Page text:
“Yeah. Doesn’t she need to be a zombie, Baby?”

“Yesh,” breathes Baby Banshee.

Baby is sitting on the perimeter of the trampoline, little fingers smushed in her mouth, little legs folded under in that rubbery inhuman way that only a toddler can do. Her big moon eyes go up down up down as she watches me jump. These days, Baby Banshee is a shy and whispery girl, even around family. Outside of her parents and Baby Banshee, she will hug only Younger Nephew and me and we had to really work for it, had to earn the reluctant hug privilege.

Still, for such a reticent child, she has an opinion on the zombie thing.

“Yesh. Tee Tee needs to be a zombie.”

I shrug.


I assume a zombie stance. Stare down at Original Banshee. Start to slowly make my moaning way towards her. Baby Banshee giggles.

Original Banshee does not.

“NO, Tee Tee! That’s not how you do it!”

I moan out my words.

“Suuure, it isssss.”

“NO. NO, Tee Tee! First, you need to suddenly look sick. Then you need to fall down and die but make it look good. Then you need to get up real slow and realize that you’re a zombie. Thennnn you need to make me a zombie so I can do all that stuff and make Baby a zombie. Oh, and you can’t chase me.”

“I can’t chase you?”


“Have you met me?”


“I’m Tee Tee. I chase you.”

“You can’t.”

You know, I can’t work this way. I mean, who does she think she is? Fritz Lang?

“Okay. GO, Tee Tee!”

But I don’t go. I question.

“So, Banshee, how will I make you a zombie if I don’t move towards you in some way?”

“Well,” replies little Fritz, “you can get me, you just can’t chase me.”

“But zombies are pretty slow. What if you’re faster and I have to speed up and it looks like I’m chasing you?”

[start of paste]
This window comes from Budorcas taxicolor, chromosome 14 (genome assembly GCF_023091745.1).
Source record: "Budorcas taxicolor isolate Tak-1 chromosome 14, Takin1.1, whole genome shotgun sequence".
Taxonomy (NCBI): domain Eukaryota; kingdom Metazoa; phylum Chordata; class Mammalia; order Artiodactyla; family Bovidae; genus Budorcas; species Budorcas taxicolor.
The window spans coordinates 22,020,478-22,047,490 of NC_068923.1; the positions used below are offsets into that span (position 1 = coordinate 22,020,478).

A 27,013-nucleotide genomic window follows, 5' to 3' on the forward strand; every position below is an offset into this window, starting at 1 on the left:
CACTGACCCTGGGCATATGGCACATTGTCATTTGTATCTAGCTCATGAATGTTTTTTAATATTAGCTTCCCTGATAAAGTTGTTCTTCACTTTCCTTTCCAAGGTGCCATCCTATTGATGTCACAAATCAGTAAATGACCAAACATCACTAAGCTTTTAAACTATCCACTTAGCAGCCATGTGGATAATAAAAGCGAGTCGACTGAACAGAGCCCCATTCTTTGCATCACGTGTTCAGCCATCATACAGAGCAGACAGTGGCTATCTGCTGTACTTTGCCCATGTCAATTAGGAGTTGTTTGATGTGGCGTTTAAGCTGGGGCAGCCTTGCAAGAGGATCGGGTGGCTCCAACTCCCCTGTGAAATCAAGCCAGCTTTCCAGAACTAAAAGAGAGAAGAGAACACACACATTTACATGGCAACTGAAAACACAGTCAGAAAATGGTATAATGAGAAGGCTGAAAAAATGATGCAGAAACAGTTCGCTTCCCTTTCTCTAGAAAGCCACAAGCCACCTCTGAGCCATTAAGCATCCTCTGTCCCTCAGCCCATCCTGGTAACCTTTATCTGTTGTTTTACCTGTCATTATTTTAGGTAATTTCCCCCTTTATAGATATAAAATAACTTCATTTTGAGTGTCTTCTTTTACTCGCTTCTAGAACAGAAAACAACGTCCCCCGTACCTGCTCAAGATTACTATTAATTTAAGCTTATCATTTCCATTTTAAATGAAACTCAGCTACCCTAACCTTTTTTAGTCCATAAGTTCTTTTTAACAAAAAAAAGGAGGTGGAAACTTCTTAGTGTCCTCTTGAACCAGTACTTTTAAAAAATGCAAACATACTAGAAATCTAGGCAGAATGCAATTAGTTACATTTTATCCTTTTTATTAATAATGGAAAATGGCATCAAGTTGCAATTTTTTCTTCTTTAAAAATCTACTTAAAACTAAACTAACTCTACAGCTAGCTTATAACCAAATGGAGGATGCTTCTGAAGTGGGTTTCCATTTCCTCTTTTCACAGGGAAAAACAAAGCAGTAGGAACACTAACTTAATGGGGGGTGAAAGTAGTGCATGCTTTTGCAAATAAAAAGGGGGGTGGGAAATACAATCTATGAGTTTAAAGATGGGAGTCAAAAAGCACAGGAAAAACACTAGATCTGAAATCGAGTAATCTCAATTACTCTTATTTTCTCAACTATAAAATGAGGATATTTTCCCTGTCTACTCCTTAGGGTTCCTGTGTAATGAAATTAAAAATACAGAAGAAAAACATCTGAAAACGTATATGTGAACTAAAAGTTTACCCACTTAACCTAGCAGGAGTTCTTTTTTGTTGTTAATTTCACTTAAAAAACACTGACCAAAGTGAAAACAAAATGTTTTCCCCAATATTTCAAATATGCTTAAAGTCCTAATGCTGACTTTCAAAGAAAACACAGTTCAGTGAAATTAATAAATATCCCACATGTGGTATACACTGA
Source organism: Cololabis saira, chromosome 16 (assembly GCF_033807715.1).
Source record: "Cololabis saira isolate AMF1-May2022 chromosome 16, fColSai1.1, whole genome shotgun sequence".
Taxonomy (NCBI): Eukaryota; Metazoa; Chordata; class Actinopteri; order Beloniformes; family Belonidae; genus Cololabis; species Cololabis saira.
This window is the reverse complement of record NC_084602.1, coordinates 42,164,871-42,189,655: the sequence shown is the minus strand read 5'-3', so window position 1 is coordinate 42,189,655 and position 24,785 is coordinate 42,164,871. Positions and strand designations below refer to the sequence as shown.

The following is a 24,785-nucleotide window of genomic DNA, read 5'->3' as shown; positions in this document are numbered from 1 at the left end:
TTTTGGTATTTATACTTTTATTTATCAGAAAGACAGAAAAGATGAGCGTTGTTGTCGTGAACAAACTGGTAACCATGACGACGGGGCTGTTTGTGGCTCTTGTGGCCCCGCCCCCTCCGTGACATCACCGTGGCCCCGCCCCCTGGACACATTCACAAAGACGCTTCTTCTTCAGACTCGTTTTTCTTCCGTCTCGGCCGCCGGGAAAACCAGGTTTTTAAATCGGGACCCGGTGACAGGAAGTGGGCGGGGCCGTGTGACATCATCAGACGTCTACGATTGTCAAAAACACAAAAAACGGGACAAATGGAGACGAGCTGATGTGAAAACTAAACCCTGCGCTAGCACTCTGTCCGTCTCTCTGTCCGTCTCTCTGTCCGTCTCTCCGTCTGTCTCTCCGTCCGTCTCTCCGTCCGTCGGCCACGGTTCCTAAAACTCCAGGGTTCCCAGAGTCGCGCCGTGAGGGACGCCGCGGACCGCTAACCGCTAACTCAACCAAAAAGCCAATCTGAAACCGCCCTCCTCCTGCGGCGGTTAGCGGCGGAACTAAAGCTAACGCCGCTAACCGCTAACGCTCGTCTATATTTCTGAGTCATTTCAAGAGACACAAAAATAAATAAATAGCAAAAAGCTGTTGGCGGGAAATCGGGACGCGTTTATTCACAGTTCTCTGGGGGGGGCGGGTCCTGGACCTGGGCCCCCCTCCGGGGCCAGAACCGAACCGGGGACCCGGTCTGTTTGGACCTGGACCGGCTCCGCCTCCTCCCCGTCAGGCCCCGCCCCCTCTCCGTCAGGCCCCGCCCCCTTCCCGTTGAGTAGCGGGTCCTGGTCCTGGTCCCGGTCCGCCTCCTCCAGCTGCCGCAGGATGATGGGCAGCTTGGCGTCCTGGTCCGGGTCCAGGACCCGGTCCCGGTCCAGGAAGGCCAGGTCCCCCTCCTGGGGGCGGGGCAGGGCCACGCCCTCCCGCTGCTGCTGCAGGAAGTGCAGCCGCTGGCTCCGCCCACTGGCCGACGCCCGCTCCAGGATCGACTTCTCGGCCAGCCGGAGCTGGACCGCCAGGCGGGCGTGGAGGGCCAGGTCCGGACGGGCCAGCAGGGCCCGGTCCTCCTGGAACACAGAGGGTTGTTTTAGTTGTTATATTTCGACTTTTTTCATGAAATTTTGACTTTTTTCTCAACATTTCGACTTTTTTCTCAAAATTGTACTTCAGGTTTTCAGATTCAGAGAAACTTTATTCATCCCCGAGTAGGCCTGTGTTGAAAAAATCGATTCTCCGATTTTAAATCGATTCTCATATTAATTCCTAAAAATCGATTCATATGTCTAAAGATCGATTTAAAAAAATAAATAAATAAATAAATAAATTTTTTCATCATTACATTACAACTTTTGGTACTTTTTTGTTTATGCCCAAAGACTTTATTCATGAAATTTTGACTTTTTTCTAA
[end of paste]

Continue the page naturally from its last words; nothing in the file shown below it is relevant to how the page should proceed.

“Well, I’ll go really slow.”

“Gee, thanks, Banshee.”

Her eyes glow with a mania beyond her years.

“Then I’ll be a zombie, Tee Tee! And I’ll make Baby Banshee a zombie! Okay, Baby?”

“Yesh,” nods Baby Banshee with a small smile.

Just then, Uncle Beloved crawls through the net onto the trampoline.

“So, what about your uncle?” I ask.

“No. He can’t be a zombie. He has to stay there. You can bite him if you want.”

I brighten. “I can?”


MB interjects. “No, you can’t.”

“Hm. Too bad. Your niece said I could. I’m starting to like this game.”

“I’m not,” says MB, rolling his eyes.

But the dreaded Fritz will have none of our playful banter and cracks her whip again.

“Okay! Tee Tee! Do the zombie thing!”

I try to remember her directions. I do my best to “look suddenly sick.” I do my best to “die and make it look good.” Then I do my best to “realize” I’m a zombie — an astonishing act of self-awareness that you wouldn’t think zombies capable of — and begin to make my lumbering zombie way towards Original Banshee.

“NO, Tee Tee! NO! You didn’t die right! You fell too fast!”

“I fell too fast?”


“Well, I don’t know how I can fall any slower, Banshee.”